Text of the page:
Human Rights

Due to Decades of War, Residential Areas Are Littered with Mass Graves


Decades of military conflict, and especially the past few years of conflict with ISIS, have brought about the existence of mass graves in residential areas throughout Iraq.

Like many others in liberated cities, Mohammed Ra’ad, a resident of Old Mosul, lived with his loved ones by his side. However, ISIS’  invasion of Iraq changed his life.

“My son was killed by mortar shelling, and I buried him here,” said Ra’ad. “This place is dedicated to being a cemetery.” Ra’ad noted that following the invasion of the war, many people started burying their loved ones near their homes or in various public places.

“This park was a large park intended for families and children,” said a resident of the city of Fallujah, west of Baghdad. “Due to the events and military operations, people could no longer bury their dead far away, so they buried them in the park.”

Furthermore, the mass graves that the militant group used to bury civilians that they executed have littered entire cities, with hundreds of mass graves and unidentified bodies found in the city of Mosul alone.

“Mosul became surrounded by graves,” said another resident of Mosul. With new mass graves being discovered every few months in the country, residents are hoping that the Iraqi Government can help them find and identify the remains of their loved ones so that the families can get their loved one’s death certificate and they can be given a proper burial. Citizens who do not know where their family members are buried are left in a situation in which they can do nothing but wait.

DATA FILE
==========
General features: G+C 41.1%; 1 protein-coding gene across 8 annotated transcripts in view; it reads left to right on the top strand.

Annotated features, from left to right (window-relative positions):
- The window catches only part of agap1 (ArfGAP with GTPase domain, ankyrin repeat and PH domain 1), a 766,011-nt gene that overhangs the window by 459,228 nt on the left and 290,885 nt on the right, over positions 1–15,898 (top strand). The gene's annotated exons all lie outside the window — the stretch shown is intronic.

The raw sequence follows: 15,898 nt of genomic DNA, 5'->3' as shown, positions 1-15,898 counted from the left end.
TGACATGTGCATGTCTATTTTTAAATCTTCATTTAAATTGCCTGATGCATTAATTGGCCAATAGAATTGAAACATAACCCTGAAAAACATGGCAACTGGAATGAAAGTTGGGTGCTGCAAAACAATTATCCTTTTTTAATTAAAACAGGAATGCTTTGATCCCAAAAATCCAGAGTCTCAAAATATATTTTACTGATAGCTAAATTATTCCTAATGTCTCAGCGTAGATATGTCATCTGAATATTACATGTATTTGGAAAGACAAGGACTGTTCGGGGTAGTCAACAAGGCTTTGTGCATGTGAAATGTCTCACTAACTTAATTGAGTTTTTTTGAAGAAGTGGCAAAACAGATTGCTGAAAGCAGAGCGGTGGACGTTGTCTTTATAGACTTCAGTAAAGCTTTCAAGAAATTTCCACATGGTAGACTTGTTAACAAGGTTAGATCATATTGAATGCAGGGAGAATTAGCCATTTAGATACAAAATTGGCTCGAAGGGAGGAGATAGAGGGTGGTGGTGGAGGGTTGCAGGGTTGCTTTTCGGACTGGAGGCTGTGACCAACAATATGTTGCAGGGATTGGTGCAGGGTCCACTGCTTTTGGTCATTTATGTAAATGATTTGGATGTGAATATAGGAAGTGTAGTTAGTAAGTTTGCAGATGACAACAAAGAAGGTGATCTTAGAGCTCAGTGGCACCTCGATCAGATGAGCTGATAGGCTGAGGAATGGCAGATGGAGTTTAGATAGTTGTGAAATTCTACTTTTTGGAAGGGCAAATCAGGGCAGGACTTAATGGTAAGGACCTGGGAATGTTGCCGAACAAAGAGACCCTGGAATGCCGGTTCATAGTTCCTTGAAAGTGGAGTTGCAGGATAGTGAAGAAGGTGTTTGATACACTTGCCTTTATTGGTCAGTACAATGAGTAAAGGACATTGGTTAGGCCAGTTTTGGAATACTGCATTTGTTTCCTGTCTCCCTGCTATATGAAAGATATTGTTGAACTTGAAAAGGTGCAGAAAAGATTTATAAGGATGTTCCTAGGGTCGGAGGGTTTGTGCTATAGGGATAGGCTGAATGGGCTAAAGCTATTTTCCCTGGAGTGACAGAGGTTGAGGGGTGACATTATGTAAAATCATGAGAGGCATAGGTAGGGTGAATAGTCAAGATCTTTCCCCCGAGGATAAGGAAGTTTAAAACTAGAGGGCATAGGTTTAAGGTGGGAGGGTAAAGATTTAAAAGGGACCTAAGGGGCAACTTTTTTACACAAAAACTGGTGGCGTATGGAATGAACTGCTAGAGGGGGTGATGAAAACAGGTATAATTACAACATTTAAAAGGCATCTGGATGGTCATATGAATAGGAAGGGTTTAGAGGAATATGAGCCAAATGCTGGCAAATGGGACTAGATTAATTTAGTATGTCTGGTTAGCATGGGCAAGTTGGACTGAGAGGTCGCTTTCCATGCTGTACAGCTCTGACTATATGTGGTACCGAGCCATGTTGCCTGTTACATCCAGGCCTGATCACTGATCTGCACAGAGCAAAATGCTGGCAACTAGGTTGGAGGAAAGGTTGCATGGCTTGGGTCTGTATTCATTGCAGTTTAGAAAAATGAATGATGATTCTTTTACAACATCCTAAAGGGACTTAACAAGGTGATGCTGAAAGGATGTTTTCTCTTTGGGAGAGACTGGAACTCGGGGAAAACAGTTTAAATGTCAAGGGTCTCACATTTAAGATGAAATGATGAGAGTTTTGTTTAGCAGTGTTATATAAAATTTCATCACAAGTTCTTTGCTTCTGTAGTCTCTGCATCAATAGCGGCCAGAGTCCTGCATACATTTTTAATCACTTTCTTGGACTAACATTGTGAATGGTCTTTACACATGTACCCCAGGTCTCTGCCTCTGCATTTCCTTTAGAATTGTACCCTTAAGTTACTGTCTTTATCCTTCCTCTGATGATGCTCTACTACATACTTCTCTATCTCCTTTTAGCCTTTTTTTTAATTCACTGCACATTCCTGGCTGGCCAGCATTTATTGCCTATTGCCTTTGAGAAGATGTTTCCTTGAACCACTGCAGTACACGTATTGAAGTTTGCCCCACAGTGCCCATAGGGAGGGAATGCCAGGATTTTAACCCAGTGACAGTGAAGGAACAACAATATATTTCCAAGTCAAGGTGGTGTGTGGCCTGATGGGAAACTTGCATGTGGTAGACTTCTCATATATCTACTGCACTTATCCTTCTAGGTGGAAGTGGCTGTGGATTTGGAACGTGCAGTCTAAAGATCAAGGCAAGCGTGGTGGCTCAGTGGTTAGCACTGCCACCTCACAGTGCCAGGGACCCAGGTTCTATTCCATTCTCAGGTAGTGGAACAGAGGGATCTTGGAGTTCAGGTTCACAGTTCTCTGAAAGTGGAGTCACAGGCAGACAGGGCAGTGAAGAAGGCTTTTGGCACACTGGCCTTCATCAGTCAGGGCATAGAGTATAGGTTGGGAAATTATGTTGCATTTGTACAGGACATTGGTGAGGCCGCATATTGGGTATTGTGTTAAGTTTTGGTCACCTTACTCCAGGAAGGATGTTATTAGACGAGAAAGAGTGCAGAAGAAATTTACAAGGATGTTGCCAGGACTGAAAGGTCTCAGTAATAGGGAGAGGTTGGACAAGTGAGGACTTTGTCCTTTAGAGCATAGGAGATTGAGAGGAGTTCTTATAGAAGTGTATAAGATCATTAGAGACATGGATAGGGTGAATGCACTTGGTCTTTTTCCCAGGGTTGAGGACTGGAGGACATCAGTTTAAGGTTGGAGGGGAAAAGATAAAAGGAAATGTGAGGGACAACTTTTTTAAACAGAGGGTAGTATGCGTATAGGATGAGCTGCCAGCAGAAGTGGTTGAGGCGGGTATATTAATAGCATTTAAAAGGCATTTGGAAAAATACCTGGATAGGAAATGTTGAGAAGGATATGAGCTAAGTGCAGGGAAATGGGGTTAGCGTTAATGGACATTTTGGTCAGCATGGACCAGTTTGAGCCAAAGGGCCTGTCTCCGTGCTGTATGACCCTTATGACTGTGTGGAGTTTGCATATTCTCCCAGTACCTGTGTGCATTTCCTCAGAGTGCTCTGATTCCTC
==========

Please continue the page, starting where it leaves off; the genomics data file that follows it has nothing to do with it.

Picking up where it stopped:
“They do not give us a death certificate until after the examination of the grave, and there are no graves.”

According to recent statistics released by the Iraqi Parliament’s Human Rights Committee, over 200 mass graves were found following the liberation of Iraq from ISIS. The statement released by the committee in late August 2019 says that the mass graves contain the remains of up to 12,000 individuals, although this number may be even higher.

A mass graves south of Mosul, named al-Khafsa, is reportedly one of the biggest mass graves in Iraq, containing the bodies of thousands of people. However, as in many other cases, ISIS militants have laced the area with mines, meaning that their bodies cannot be recovered or identified.

In order to try and heal the wounds left behind by the war, the United Nations sent a special committee to Iraq to document ISIS crimes and help identify remains found in the mass graves. With investigations still underway, many citizens continue to wait patiently to hear of the fate of their loved ones, while others visit their loved ones in one of the 2000 other cemeteries found around the country.